While much of Farmer's writings touch on sexuality this book was at times a bit over the top on the subject. It is told first person by Lord Grandrith, an English lord who was raised by apes in Africa from the age of 1. Basically he is the real person behind Burrough's Tarzan series. Grandrith is attacked and hunted by the Kenyan military, Albanian mercenaries, and Doc Caliban (who was the 'real' person which the Doc Savage pulps were based on).

To the Grandrith's shock he finds that violence and death now cause sexual excitement and release while actual sexual activity does not arouse him any longer. Something similar is happening to Doc Caliban.

Behind it all are the mysterious Nine. A group of near immortal beings that control the world. Both Grandrith and Caliban are servants of the Nine and have their lives extended well beyond normal. Now the Nine are manipulating the two into conflict.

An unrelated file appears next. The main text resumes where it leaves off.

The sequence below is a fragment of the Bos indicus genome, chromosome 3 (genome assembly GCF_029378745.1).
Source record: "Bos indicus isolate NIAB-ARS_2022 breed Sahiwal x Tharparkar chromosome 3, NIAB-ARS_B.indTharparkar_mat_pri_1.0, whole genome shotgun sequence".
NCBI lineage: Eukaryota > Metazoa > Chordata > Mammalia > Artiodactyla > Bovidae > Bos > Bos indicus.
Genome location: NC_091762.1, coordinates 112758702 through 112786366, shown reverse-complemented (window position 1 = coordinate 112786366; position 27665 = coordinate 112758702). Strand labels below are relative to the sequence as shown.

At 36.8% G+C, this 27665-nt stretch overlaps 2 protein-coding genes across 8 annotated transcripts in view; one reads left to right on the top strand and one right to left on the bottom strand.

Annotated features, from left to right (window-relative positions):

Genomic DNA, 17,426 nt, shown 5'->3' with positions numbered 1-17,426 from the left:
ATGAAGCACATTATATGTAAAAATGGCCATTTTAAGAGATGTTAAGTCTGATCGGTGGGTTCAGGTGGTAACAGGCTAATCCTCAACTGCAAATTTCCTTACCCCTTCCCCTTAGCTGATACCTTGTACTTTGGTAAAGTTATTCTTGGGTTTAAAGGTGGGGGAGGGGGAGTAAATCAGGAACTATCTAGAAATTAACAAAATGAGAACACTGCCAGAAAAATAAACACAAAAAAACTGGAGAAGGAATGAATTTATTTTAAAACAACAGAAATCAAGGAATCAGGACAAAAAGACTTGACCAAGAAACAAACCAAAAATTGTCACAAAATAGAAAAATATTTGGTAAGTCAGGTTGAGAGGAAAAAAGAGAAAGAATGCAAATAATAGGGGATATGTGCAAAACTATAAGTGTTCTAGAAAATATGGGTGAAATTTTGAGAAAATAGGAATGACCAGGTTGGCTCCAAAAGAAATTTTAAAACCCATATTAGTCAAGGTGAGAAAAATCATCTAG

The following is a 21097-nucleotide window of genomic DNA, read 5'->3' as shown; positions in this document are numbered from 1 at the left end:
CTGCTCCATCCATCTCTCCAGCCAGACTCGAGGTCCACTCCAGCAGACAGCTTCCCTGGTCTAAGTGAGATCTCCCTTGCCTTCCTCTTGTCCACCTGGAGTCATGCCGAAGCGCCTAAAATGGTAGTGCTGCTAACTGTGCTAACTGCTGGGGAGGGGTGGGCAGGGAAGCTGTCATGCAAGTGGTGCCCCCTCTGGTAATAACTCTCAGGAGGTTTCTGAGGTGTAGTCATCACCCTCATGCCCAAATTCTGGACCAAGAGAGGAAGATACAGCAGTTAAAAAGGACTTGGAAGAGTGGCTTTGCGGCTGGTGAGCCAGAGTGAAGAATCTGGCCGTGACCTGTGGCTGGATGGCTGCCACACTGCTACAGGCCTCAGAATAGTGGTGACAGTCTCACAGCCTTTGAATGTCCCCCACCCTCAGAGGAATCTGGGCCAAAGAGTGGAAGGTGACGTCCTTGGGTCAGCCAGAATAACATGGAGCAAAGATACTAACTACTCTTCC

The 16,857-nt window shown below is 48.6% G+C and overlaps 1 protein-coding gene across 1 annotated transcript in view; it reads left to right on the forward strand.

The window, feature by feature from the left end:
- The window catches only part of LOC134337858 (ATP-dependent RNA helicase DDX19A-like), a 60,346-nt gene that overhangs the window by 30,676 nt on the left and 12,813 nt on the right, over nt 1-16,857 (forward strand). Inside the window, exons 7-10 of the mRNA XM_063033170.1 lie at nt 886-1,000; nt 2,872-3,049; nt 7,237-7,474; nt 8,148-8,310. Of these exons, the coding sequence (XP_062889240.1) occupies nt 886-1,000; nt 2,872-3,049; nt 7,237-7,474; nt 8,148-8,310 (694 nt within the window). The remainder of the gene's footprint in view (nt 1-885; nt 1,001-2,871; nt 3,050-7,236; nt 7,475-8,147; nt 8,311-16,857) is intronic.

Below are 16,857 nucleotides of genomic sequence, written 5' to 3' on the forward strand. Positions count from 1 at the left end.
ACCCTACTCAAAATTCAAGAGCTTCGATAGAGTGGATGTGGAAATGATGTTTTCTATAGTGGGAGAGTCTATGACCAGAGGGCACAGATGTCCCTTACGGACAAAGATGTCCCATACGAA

I won't go into details here, but many things are touched on during the story; infidelity, rape, incest, bestiality, homosexuality, and the general linking of sex and violence being experienced by the main character as I mentioned above. It is well written but if you are uncomfortable with such topics you may want to stay clear of this book. It is also clear that this book was written in the sixties.

The story leads all the characters to Grandrith's estates in England (well, all except the Kenyan military, I don't think they got through customs). A battle of a pretty large scale takes place between the various factions. After that Grandrith and Caliban battle each other for the right to fill an open seat in the Nine.

This book is not part of Farmer's Wold Newton universe. In this both Grandrith and Caliban are revealed to be children of Jack the Ripper which certainly does not fit the family trees created in Tarzan Alive and Doc Savage: His Apocalyptic Life.

Overall I enjoyed this book. Nearly non-stop action. At times the violence was a bit silly, and Lord Grandrith's uninhibited descriptions of various sexual topics was uncomfortable at times the story was, in total, interesting. While I haven't decided what scale to use for rating all the books I plan to review this year I'll just go with a six out of ten for it.

PUBLISHER: PEI Books, Inc. Copyright 1969 Philip José Farmer, cover copyright 1980 PEI books, inc.
GENRE: Science-Fiction, Adventure
ISBN: 0-872-16586-8
150+ Reading Challenge 2012, 2012 Read 52 Books in 52 weeks, Read Your Name 2012, 2012 A-Z Book Challenge, 2012 TBR Pile Reading Challenge, The 2012 TBR Pile Challenge